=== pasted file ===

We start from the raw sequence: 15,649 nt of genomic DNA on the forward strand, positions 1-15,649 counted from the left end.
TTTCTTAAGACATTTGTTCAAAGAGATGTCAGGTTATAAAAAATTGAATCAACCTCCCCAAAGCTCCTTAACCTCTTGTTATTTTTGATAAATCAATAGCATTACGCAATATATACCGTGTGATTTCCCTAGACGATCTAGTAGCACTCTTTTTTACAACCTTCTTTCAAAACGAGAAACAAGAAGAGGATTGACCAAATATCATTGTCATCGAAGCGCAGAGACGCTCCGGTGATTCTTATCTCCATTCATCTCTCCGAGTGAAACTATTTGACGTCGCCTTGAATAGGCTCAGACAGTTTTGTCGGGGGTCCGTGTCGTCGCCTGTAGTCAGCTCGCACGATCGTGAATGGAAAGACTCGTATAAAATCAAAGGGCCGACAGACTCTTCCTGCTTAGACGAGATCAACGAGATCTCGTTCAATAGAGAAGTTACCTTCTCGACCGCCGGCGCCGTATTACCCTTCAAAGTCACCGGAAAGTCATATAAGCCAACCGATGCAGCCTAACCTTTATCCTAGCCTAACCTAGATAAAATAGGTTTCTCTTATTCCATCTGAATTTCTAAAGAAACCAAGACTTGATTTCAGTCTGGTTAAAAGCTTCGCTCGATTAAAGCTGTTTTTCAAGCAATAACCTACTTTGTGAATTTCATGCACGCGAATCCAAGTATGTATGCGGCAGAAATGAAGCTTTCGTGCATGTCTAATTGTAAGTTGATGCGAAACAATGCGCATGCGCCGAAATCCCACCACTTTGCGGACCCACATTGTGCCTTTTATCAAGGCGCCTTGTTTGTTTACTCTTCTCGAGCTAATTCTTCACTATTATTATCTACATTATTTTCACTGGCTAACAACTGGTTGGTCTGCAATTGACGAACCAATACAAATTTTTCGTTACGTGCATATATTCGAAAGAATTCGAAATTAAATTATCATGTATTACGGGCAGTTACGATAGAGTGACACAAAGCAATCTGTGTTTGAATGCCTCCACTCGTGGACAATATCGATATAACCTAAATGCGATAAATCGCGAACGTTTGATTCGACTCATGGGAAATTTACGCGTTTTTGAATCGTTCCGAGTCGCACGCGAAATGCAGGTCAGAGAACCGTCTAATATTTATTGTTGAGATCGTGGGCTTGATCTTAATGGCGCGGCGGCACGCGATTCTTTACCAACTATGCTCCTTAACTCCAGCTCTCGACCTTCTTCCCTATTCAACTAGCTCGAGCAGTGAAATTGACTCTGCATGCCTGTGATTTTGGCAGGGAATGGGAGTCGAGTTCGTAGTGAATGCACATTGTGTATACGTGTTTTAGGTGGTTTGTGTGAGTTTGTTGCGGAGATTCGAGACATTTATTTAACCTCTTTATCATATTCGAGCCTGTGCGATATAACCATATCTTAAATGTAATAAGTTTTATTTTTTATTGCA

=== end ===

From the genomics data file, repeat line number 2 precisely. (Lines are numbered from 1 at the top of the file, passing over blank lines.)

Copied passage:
TTTCTTAAGACATTTGTTCAAAGAGATGTCAGGTTATAAAAAATTGAATCAACCTCCCCAAAGCTCCTTAACCTCTTGTTATTTTTGATAAATCAATAGCATTACGCAATATATACCGTGTGATTTCCCTAGACGATCTAGTAGCACTCTTTTTTACAACCTTCTTTCAAAACGAGAAACAAGAAGAGGATTGACCAAATATCATTGTCATCGAAGCGCAGAGACGCTCCGGTGATTCTTATCTCCATTCATCTCTCCGAGTGAAACTATTTGACGTCGCCTTGAATAGGCTCAGACAGTTTTGTCGGGGGTCCGTGTCGTCGCCTGTAGTCAGCTCGCACGATCGTGAATGGAAAGACTCGTATAAAATCAAAGGGCCGACAGACTCTTCCTGCTTAGACGAGATCAACGAGATCTCGTTCAATAGAGAAGTTACCTTCTCGACCGCCGGCGCCGTATTACCCTTCAAAGTCACCGGAAAGTCATATAAGCCAACCGATGCAGCCTAACCTTTATCCTAGCCTAACCTAGATAAAATAGGTTTCTCTTATTCCATCTGAATTTCTAAAGAAACCAAGACTTGATTTCAGTCTGGTTAAAAGCTTCGCTCGATTAAAGCTGTTTTTCAAGCAATAACCTACTTTGTGAATTTCATGCACGCGAATCCAAGTATGTATGCGGCAGAAATGAAGCTTTCGTGCATGTCTAATTGTAAGTTGATGCGAAACAATGCGCATGCGCCGAAATCCCACCACTTTGCGGACCCACATTGTGCCTTTTATCAAGGCGCCTTGTTTGTTTACTCTTCTCGAGCTAATTCTTCACTATTATTATCTACATTATTTTCACTGGCTAACAACTGGTTGGTCTGCAATTGACGAACCAATACAAATTTTTCGTTACGTGCATATATTCGAAAGAATTCGAAATTAAATTATCATGTATTACGGGCAGTTACGATAGAGTGACACAAAGCAATCTGTGTTTGAATGCCTCCACTCGTGGACAATATCGATATAACCTAAATGCGATAAATCGCGAACGTTTGATTCGACTCATGGGAAATTTACGCGTTTTTGAATCGTTCCGAGTCGCACGCGAAATGCAGGTCAGAGAACCGTCTAATATTTATTGTTGAGATCGTGGGCTTGATCTTAATGGCGCGGCGGCACGCGATTCTTTACCAACTATGCTCCTTAACTCCAGCTCTCGACCTTCTTCCCTATTCAACTAGCTCGAGCAGTGAAATTGACTCTGCATGCCTGTGATTTTGGCAGGGAATGGGAGTCGAGTTCGTAGTGAATGCACATTGTGTATACGTGTTTTAGGTGGTTTGTGTGAGTTTGTTGCGGAGATTCGAGACATTTATTTAACCTCTTTATCATATTCGAGCCTGTGCGATATAACCATATCTTAAATGTAATAAGTTTTATTTTTTATTGCA